Following the call with Cole, administrators escorted Jones into a meeting room “where he was confronted by Griffith and Starcher.” Id. at ¶ 72. Jones felt “threatened, intimidated and coerced” by the presence of Starcher, who was armed. Id. at ¶ 73. Griffith repeatedly informed Jones that he should refrain from driving his son to school and that Z.S.J. should ride the “special needs bus” instead. Id. at ¶ 74. Starcher contributed to the conversation as well, informing Jones “that he was confronted with choices and that there was no need to cater to his concerns about his son, that warrants or criminal complaints were going to be obtained, ” and that an accommodated drop-off plan would not “happen at this school or any school here in Putnam County.”[4] Id. at ¶ 76. The meeting ended without a resolution.

         After the meeting, Griffith texted Starcher to thank him “for your help this morning!” Id. at ¶ 79. Starcher replied “any time girl u know that. Glad I can help. That guys [sic] can't be pleased. We are getting warrants today. I wasn't too harsh was I on him?” Id. Griffith dispelled his concerns, responding that Starcher was “not too harsh at all.” Id. Later that afternoon, Griffith informed Starcher of several options for Z.S.J.'s drop-off, to which Starcher responded that “We will support whatever you want.” Id. at ¶ 80. At various points in their exchange, Griffith and Starcher referred to Jones as “non-stable” and a “crazy.” Id. at ¶ 81.

         That afternoon, Coey traveled to the Magistrate Court of Putnam County and obtained two criminal complaints against Jones. In particular, the complaints accused Jones “of stopping, parking or leaving his vehicle upon a highway outside a business or residence district, forcibly or illegally hindering or obstructing a law enforcement officer in her official capacity[, ] and failure to have a driver's license in his possession at all times while operating a motor vehicle.” Id. at ¶ 82. Plaintiffs allege that Coey obtained the complaints by making materially false statements to the Magistrate Court, and that she had actual knowledge they were false at the time. Id. at ¶ 83. They also claim that the same knowledge was later conveyed to Starcher, Hudson, and Hatfield. Id. In response, Plaintiffs claim Hudson ordered a “confidential audit” of records relating to Plaintiffs and Z.S.J. to conceal any wrongdoing. Id. at ¶ 85. While Jones hired counsel and appeared in court on several occasions, the charges were dismissed on his motion without objection by the prosecutor on January 4, 2019. Id. at ¶ 85.

         Approximately nine months after the charges against Jones were dismissed, Plaintiffs filed suit in this Court. Id. at 1. At some point before initiating their lawsuit, it appears that Plaintiffs removed Z.S.J. from Putnam County schools and established a new residence in Kanawha County, West Virginia. Id. at ¶ 91. Plaintiffs allege that the entire course of conduct recounted above was “in retaliation and reprisal . . . for [Plaintiffs'] protected activities in advocating vigorously on behalf of their disabled son to secure for him the rights guaranteed by federal and state law.” Id. at ¶ 88. Plaintiffs raise claims under the Americans With Disabilities Act of 1991 (“ADA”), 42 U.S.C. § 12203, Section 504 of the Rehabilitation Act of 1973 (“Section 504”), 29 U.S.C. § 794, and the West Virginia Human Rights Act (“WVHRA”), W.Va. Code § 5-11-9(c).[5] The PCBOE Defendants filed their first Motion to Dismiss on September 20, 2019, which was mooted by Plaintiffs' decision to file an Amended Complaint on October 3, 2019. See Order, ECF No. 20. The PCBOE Defendants filed a second Motion to Dismiss addressing the Amended Complaint on October 17, 2019. See PCBOE Mot. to Dismiss, at 1. On October 25, 2019, Coey and Starcher followed with their own Motion to Dismiss. See Coey/Starcher Mot. to Dismiss, at 1. The issues have since been fully briefed and are ripe for resolution.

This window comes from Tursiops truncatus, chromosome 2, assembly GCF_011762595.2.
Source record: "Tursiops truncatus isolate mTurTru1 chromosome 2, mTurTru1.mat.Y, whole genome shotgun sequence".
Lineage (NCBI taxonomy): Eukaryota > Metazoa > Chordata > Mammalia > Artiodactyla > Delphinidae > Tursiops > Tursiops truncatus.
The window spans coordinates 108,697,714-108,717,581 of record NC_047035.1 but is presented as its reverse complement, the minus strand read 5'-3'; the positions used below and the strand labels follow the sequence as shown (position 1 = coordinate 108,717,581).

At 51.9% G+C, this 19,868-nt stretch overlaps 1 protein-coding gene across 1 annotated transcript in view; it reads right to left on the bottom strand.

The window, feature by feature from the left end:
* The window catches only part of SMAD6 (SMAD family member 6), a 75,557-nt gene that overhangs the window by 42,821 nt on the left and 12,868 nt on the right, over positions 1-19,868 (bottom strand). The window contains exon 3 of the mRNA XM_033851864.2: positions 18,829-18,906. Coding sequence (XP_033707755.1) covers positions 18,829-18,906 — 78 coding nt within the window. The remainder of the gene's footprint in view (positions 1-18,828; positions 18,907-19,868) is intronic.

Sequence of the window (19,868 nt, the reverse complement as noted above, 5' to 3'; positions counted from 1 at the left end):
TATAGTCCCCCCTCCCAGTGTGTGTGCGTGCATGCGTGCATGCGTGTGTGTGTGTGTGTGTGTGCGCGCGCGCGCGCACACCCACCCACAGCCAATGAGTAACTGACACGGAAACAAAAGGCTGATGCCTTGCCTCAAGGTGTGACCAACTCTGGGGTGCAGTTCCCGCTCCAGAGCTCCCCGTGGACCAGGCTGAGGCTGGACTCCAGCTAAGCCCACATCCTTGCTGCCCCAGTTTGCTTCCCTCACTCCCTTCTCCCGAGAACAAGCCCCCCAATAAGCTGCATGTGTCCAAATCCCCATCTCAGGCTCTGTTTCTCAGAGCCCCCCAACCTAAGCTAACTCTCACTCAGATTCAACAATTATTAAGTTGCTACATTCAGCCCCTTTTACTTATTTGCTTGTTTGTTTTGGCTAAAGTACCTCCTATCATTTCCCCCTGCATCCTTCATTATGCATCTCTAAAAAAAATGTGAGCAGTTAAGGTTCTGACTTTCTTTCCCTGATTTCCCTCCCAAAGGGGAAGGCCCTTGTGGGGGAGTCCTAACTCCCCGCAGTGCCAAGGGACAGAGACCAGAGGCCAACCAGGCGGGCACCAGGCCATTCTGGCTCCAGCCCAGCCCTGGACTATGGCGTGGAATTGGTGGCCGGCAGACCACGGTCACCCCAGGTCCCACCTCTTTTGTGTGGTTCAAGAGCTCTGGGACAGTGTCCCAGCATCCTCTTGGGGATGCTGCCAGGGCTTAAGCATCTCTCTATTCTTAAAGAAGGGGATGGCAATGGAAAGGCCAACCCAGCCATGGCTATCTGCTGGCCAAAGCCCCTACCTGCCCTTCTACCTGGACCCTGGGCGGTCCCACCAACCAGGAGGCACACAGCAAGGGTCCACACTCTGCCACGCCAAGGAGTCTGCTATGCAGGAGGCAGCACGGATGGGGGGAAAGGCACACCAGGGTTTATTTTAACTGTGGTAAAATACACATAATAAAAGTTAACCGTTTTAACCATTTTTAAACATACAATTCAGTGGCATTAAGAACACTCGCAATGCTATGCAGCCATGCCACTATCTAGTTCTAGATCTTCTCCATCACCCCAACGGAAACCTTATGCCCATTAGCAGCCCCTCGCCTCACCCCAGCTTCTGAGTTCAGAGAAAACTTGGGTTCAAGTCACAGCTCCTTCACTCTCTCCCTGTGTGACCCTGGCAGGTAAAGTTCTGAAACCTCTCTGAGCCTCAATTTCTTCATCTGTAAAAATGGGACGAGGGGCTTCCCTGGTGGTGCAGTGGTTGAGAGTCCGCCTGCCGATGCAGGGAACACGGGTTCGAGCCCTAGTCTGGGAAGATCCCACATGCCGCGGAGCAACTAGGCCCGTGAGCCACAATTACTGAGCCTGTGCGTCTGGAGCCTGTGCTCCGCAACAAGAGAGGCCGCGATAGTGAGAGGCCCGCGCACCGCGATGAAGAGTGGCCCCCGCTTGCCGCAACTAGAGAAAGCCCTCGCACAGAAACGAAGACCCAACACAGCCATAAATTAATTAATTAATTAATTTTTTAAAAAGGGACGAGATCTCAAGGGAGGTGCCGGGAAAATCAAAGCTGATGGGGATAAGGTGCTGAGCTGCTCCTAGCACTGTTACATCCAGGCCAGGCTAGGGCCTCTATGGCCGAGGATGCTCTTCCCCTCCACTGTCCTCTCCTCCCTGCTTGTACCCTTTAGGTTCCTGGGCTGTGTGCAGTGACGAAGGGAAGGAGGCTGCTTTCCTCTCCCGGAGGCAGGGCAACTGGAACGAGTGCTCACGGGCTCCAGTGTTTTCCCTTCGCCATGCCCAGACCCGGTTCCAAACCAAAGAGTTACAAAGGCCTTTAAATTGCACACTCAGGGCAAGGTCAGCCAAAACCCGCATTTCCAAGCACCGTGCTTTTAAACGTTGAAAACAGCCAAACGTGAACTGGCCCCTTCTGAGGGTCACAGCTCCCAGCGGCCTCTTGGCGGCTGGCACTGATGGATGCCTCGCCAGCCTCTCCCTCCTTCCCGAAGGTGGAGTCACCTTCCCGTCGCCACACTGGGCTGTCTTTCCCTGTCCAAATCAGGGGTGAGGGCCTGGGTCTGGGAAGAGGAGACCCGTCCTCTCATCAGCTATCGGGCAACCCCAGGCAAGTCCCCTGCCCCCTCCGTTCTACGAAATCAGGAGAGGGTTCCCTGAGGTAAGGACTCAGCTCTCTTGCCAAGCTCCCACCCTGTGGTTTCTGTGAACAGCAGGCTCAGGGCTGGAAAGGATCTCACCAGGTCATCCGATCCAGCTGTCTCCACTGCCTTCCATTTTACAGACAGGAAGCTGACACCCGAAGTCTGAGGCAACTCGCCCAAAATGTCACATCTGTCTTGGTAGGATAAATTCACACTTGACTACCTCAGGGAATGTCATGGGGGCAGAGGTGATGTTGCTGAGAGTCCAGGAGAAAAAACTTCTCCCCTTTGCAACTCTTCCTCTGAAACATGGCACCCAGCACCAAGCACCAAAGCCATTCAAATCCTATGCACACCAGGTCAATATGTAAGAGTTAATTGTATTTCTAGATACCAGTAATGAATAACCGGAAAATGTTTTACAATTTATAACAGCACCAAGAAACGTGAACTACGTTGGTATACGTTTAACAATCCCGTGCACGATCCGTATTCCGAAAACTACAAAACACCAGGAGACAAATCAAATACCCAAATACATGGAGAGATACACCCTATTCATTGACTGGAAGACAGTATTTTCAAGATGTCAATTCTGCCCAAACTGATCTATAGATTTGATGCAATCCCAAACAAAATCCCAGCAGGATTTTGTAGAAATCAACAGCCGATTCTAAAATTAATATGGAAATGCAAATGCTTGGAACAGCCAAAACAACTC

Under Rule 8(a) of the Federal Rules of Civil Procedure, a complaint need only contain “a short and plain statement of the claim showing that the pleader is entitled to relief.” In turn, Rule 12(b)(6) provides an avenue for a party to challenge a complaint for failure to meet this threshold, and authorizes courts to dismiss complaints that fail “to state a claim upon which relief can be granted.” To survive a Rule 12(b)(6) motion, “a complaint must contain sufficient factual matter, accepted as true, to ‘state a claim for relief that is plausible on its face.'” Ashcroft v. Iqbal, 556 U.S. 662, 678 (2009) (quoting Bell Atl. Corp. v. Twombly, 550 U.S. 544, 570 (2007)). Though plausibility is not always a bright line, it is well established that a “claim has facial plausibility when the plaintiff pleads factual content that allows the court to draw the reasonable inference that the defendant is liable for the misconduct alleged.” Id. Mere “[t]hreadbare recitals of the elements of a cause of action, supported by mere conclusory statements, do not suffice.” Id. Similarly, courts are not required to consider “unwarranted inferences, unreasonable conclusion, or arguments.” Wahi v. Charleston Area Med. Ctr., Inc., 562 F.3d 599, 615 n. 26 (4th Cir. 2009).

         Nevertheless, the purpose of a motion to dismiss is to test the formal sufficiency of a claim for relief-not to resolve the facts or merits of a case. 5A Charles Alan Wright & Arthur R. Miller, Federal Practice and Procedure § 1356 (3d ed. 1990). It follows that a court may only grant a motion to dismiss if, “after accepting all wellpleaded allegations in the plaintiff's complaint as true and drawing all reasonable factual inferences from those facts in the plaintiff's favor, it appears certain that the plaintiff cannot prove any set of facts in support of his claim entitling him to ...